Tàu ồn vì trẻ nhỏ?

xung đột giữa các hành khách về việc trẻ con khóc và quấy phá ngày càng phổ biến đang gây áp lực lên các bậc cha mẹ và tiếp viên tàu.


[...] In the past year, train attendant (tiếp viên tàu) Ning has noticed an increase in noise complaints (phàn nàn về tiếng ồn), with children and the elderly the main targets. But according to her observation (quan sát), the environment in the carriages (toa tàu) has not changed much from before the COVID-19 pandemic.

Some noises can be truly disruptive (gây phiền), she says. For example, groups of seniors (người già) are not only much louder than children but also less willing to accept feedback. In Ning’s opinion, though, most complaints about noise are blown out of proportion. Once, a woman in the second row complained about two elderly people chatting six rows back. When she investigated, Ning found that they were speaking at a normal volume, but to avoid a negative employee performance review, she had to go and talk to them anyway.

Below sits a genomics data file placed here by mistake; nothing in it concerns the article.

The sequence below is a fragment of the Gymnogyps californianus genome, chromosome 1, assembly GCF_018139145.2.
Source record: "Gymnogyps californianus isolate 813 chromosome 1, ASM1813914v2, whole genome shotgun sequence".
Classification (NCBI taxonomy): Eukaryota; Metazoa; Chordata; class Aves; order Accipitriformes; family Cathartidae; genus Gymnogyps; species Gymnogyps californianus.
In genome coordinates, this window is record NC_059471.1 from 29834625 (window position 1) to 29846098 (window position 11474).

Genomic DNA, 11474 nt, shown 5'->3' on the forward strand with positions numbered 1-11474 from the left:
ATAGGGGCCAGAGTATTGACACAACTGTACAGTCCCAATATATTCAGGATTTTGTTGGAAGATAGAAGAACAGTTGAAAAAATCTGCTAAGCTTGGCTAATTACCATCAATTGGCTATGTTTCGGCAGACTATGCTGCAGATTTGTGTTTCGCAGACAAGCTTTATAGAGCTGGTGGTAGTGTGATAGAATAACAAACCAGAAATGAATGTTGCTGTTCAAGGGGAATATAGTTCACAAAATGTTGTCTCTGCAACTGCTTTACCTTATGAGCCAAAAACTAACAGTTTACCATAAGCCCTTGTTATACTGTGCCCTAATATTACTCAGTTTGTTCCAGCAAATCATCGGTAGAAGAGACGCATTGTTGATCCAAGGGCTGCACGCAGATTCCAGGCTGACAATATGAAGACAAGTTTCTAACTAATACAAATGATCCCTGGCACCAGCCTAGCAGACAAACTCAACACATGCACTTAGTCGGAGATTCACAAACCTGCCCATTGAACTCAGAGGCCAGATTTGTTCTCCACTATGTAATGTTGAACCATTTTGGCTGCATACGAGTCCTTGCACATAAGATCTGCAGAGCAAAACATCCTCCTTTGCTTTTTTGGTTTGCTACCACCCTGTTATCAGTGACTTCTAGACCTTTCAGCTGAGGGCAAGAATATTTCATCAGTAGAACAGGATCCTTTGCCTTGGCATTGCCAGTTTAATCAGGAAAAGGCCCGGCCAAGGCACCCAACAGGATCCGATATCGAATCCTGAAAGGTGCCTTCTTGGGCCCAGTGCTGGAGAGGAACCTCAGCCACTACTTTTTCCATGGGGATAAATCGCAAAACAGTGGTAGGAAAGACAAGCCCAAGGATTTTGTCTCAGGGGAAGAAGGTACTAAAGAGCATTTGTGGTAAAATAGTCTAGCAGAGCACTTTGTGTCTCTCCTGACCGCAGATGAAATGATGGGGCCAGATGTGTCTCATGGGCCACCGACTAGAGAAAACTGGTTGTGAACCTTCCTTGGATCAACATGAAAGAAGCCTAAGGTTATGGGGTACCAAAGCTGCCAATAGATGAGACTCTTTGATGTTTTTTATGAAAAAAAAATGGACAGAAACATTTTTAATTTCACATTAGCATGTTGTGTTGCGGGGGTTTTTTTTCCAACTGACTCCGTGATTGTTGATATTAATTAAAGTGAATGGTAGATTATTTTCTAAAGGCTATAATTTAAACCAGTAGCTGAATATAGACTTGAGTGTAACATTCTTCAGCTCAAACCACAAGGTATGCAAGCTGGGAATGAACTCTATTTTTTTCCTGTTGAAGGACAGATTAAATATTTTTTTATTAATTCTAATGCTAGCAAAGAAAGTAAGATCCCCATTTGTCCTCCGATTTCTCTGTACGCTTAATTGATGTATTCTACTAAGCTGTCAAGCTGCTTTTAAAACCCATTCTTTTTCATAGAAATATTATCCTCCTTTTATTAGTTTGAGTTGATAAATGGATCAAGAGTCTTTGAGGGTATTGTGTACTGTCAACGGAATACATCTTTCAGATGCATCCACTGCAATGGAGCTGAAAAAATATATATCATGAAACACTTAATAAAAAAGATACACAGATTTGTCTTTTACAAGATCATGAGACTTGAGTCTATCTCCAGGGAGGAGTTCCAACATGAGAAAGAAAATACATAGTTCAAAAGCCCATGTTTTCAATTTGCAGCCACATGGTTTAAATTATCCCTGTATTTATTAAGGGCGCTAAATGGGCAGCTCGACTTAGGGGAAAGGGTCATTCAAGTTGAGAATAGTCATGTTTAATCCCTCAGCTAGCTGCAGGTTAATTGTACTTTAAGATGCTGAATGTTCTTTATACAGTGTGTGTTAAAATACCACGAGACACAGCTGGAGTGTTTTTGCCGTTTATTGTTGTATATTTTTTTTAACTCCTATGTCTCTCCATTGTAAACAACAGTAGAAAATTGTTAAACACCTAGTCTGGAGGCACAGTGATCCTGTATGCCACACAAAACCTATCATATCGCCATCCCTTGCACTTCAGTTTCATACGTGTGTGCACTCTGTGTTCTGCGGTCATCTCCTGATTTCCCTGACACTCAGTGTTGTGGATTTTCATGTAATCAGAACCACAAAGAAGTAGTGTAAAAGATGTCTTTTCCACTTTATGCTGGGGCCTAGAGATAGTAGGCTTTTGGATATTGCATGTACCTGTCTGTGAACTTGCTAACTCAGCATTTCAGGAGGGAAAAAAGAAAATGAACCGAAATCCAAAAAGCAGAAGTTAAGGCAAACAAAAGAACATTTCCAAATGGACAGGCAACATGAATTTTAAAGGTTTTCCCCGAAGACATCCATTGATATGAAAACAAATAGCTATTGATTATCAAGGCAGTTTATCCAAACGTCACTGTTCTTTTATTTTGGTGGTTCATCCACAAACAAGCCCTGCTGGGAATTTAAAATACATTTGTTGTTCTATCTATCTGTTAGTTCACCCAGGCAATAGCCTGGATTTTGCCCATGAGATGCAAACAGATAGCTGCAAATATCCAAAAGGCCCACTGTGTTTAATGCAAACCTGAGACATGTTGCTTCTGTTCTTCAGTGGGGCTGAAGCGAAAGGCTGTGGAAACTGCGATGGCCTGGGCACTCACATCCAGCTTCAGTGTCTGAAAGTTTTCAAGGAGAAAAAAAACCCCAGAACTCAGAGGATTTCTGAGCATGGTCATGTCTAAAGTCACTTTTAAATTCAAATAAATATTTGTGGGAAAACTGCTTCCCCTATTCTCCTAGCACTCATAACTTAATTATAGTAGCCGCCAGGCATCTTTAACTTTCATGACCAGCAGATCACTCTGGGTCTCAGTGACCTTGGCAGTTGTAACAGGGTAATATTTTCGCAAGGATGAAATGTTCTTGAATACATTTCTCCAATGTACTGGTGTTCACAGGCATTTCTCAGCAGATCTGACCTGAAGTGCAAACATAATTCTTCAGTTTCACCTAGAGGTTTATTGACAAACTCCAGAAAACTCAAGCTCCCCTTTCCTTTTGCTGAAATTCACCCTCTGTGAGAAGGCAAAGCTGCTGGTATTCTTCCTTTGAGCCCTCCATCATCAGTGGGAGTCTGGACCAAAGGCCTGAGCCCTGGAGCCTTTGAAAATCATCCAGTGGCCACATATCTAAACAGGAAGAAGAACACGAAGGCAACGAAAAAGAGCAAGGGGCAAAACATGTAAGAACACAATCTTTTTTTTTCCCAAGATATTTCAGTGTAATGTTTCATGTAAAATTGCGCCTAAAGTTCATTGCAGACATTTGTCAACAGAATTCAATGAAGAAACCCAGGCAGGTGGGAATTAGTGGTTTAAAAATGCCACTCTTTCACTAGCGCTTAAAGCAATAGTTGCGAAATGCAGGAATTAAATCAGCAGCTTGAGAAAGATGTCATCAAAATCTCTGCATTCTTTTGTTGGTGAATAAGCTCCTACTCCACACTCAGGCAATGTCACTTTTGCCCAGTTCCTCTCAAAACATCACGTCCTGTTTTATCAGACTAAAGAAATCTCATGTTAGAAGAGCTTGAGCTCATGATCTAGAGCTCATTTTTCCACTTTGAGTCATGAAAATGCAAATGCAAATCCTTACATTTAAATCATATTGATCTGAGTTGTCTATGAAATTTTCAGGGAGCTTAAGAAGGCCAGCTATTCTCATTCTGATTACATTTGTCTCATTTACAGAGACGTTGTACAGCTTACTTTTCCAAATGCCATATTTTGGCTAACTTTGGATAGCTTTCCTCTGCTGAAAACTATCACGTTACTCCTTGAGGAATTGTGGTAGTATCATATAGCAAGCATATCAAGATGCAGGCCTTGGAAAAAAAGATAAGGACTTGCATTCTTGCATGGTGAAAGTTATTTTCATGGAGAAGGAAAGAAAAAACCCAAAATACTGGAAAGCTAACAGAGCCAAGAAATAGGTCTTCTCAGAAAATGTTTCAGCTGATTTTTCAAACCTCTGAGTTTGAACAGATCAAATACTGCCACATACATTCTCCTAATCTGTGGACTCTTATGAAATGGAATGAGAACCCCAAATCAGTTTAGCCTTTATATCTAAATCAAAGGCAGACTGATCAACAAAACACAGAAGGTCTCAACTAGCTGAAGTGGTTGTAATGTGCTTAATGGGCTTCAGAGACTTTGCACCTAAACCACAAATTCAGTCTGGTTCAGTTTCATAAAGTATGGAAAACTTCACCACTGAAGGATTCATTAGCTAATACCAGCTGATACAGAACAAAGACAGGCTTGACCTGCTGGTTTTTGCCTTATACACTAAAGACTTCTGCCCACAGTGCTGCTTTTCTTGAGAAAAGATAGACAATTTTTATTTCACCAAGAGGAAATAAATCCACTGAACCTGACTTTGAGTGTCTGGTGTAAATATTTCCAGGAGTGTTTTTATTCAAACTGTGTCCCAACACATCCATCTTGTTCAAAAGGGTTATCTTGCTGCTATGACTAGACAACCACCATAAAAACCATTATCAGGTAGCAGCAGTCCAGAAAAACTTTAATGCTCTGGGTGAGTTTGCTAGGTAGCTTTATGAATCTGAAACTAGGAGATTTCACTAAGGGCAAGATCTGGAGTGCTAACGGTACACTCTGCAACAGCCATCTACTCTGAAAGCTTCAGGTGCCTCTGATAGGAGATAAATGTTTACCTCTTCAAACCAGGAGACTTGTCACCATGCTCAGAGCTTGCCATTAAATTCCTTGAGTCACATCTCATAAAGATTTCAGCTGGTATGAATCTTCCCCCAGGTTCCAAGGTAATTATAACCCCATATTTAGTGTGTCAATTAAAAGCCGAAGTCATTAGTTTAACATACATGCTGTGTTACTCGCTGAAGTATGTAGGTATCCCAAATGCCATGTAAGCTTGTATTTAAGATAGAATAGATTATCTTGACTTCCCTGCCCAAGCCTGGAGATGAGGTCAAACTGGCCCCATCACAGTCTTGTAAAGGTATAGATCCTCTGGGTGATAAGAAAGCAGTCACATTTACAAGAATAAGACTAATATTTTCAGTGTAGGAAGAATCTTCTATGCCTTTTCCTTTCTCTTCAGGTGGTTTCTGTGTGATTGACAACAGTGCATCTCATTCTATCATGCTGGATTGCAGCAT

Right now, there is no uniform standard on how to define noise in the carriage of a moving high-speed train. “Noise is determined (xác định) according to a passenger’s own subjective perception (nhận thức chủ quan),” says Ning.

[...] Ning has also felt a shift in passengers’ demands. In the early years, the train was merely a transportation tool, but people now want more than speed — they want a pleasant environment and good service. [...] The subjective nature of noise, the collision (xung đột) of different needs and demands, and the characteristics (đặc điểm) of this new generation of passengers have all contributed to the escalation (leo thang) of noise-related conflicts. Ning hopes that the introduction of dedicated carriages (toa dành riêng) for seniors and parents with young children might solve the dilemma (tình thế tiến thoái lưỡng nan).

source: Sixth Tone,

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